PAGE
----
Criminal justice reform in post-conflict environments: a case study of corrections reform in Kosovo

Author: 
Date created: 
2013-08-09
Identifier: 
etd7978
Keywords: 
Post-conflict environments
Corrections reform
Criminal justice reform
Security sector reform
Peacebuilding
Peace operations
Abstract: 

Liberal peacebuilding, external intervention that is designed to establish peace and stability by conducting development and reform activities to establish liberal democratic institutions and increase respect for human rights abroad, has been touted as the solution to intra-state conflict in the post-Cold War era. Many believe that liberal democratic states are less likely to engage in conflict and are more likely to respect human rights. Security sector reform (SSR) is critical in peacebuilding, as poor security creates obstacles for establishing peace and fostering political, economic and social development. Criminal justice reform, a component of SSR, is designed to establish respect for human rights, democracy, and the rule of law in post-conflict environments (PCEs). This dissertation explores post-conflict criminal justice reform activities through a case study of corrections reform in Kosovo. Fourteen retired, current, and former Correctional Service of Canada (CSC) employees who participated in corrections reform activities in Kosovo from 1999 to 2006 participated in in-person or telephone interviews for this study. Participants described the dynamics and challenges they experienced while conducting corrections reform activities abroad. Participants’ perceptions about the appropriateness of using UN and Western-developed frameworks in Kosovo and other PCEs were also captured. Building on previous international literature exploring PCEs and peacebuilding activities, this project contributes to the post-conflict corrections reform literature. Many of the findings reflect extant literature documenting the dynamics involved in conducting criminal justice reform in PCEs. These include the importance of tailoring corrections reform activities to the local context, and the need to address corruption and promote gender mainstreaming. Most of the challenges – e.g. a lack of resources, and difficulties in providing safe and secure confinement – are consistent with practitioner-based literature about corrections reform activities in PCEs. The findings also reveal interpersonal dynamics and challenges: most and least rewarding experiences, personal insecurities that arise as a consequence of the work, and “job shrink” that occurs upon returning from mission. Overall, participants support liberal peacebuilding activities as long as the local context, objectives, and timing of the activities are carefully considered at each stage of the process.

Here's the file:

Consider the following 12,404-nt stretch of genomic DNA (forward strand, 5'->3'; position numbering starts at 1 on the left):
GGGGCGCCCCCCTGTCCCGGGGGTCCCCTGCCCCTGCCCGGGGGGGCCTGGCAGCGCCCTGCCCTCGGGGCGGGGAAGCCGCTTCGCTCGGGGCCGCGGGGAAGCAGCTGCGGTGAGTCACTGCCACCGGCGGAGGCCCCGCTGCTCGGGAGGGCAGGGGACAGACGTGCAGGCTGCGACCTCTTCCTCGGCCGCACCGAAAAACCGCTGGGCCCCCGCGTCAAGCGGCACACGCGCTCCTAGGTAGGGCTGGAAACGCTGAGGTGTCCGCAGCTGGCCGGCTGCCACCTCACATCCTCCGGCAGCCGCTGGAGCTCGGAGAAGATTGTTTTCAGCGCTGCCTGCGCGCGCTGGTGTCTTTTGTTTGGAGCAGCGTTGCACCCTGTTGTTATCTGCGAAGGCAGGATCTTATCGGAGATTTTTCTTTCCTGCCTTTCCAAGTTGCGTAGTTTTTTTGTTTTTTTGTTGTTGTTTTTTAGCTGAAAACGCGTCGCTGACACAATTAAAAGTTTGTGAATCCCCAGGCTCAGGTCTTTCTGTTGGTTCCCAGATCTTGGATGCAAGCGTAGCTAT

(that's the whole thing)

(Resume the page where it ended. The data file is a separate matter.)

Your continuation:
Document type: 
Thesis
Rights: 
Copyright remains with the author. The author granted permission for the file to be printed and for the text to be copied and pasted.
File(s): 
Supervisor(s): 
Curt Griffiths
Department: 
Arts & Social Sciences: School of Criminology
Thesis type: 
(Dissertation) Ph.D.
Statistics: